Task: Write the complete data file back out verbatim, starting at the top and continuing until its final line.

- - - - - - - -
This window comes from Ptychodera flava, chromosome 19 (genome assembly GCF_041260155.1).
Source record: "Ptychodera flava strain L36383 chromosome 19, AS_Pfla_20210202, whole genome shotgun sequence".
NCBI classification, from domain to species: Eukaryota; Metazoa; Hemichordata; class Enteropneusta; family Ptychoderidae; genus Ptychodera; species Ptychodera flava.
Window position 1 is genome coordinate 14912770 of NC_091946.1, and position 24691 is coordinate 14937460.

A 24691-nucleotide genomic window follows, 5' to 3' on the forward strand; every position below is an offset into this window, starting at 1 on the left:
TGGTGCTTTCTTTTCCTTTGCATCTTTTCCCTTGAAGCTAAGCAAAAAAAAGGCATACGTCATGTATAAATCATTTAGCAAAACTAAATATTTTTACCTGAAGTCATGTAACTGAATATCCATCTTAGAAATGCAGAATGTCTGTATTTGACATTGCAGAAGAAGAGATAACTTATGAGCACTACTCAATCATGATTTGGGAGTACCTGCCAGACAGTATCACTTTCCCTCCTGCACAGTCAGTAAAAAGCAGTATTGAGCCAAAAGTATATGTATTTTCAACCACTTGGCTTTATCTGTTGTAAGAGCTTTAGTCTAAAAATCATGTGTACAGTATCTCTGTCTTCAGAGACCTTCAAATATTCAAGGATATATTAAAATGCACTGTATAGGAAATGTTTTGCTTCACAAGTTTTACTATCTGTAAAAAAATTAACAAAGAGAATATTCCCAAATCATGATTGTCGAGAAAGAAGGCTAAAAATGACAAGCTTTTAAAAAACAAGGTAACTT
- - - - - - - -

This window comes from Ptychodera flava, chromosome 19 (genome assembly GCF_041260155.1).
Source record: "Ptychodera flava strain L36383 chromosome 19, AS_Pfla_20210202, whole genome shotgun sequence".
NCBI classification, from domain to species: Eukaryota; Metazoa; Hemichordata; class Enteropneusta; family Ptychoderidae; genus Ptychodera; species Ptychodera flava.
Window position 1 is genome coordinate 14912770 of NC_091946.1, and position 24691 is coordinate 14937460.

A 24691-nucleotide genomic window follows, 5' to 3' on the forward strand; every position below is an offset into this window, starting at 1 on the left:
TGGTGCTTTCTTTTCCTTTGCATCTTTTCCCTTGAAGCTAAGCAAAAAAAAGGCATACGTCATGTATAAATCATTTAGCAAAACTAAATATTTTTACCTGAAGTCATGTAACTGAATATCCATCTTAGAAATGCAGAATGTCTGTATTTGACATTGCAGAAGAAGAGATAACTTATGAGCACTACTCAATCATGATTTGGGAGTACCTGCCAGACAGTATCACTTTCCCTCCTGCACAGTCAGTAAAAAGCAGTATTGAGCCAAAAGTATATGTATTTTCAACCACTTGGCTTTATCTGTTGTAAGAGCTTTAGTCTAAAAATCATGTGTACAGTATCTCTGTCTTCAGAGACCTTCAAATATTCAAGGATATATTAAAATGCACTGTATAGGAAATGTTTTGCTTCACAAGTTTTACTATCTGTAAAAAAATTAACAAAGAGAATATTCCCAAATCATGATTGTCGAGAAAGAAGGCTAAAAATGACAAGCTTTTAAAAAACAAGGTAACTT